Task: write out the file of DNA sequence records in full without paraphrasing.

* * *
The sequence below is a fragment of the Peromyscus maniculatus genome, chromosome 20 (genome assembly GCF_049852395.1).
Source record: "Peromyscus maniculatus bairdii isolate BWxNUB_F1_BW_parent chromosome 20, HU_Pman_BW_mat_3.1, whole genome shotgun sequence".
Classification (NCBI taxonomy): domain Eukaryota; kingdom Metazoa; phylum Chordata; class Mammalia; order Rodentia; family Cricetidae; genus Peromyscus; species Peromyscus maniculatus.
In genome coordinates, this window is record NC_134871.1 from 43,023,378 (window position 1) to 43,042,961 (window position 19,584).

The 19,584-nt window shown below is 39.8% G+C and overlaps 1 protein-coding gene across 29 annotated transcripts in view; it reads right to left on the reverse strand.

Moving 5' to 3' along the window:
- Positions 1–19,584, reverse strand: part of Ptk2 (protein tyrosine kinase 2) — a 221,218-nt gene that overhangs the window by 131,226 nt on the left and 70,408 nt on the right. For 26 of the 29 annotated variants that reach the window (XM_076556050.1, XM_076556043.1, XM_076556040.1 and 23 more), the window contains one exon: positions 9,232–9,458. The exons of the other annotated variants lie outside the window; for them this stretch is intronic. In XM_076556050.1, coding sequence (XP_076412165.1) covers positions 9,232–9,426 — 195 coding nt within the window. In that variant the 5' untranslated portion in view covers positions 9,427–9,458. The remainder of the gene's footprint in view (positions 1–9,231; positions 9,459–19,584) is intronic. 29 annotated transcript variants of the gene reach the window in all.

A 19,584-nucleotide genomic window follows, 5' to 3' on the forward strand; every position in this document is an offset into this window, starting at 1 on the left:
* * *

The sequence below is a fragment of the Peromyscus maniculatus genome, chromosome 20 (genome assembly GCF_049852395.1).
Source record: "Peromyscus maniculatus bairdii isolate BWxNUB_F1_BW_parent chromosome 20, HU_Pman_BW_mat_3.1, whole genome shotgun sequence".
Classification (NCBI taxonomy): domain Eukaryota; kingdom Metazoa; phylum Chordata; class Mammalia; order Rodentia; family Cricetidae; genus Peromyscus; species Peromyscus maniculatus.
In genome coordinates, this window is record NC_134871.1 from 43,023,378 (window position 1) to 43,042,961 (window position 19,584).

The 19,584-nt window shown below is 39.8% G+C and overlaps 1 protein-coding gene across 29 annotated transcripts in view; it reads right to left on the reverse strand.

Moving 5' to 3' along the window:
- Positions 1–19,584, reverse strand: part of Ptk2 (protein tyrosine kinase 2) — a 221,218-nt gene that overhangs the window by 131,226 nt on the left and 70,408 nt on the right. For 26 of the 29 annotated variants that reach the window (XM_076556050.1, XM_076556043.1, XM_076556040.1 and 23 more), the window contains one exon: positions 9,232–9,458. The exons of the other annotated variants lie outside the window; for them this stretch is intronic. In XM_076556050.1, coding sequence (XP_076412165.1) covers positions 9,232–9,426 — 195 coding nt within the window. In that variant the 5' untranslated portion in view covers positions 9,427–9,458. The remainder of the gene's footprint in view (positions 1–9,231; positions 9,459–19,584) is intronic. 29 annotated transcript variants of the gene reach the window in all.

A 19,584-nucleotide genomic window follows, 5' to 3' on the forward strand; every position in this document is an offset into this window, starting at 1 on the left: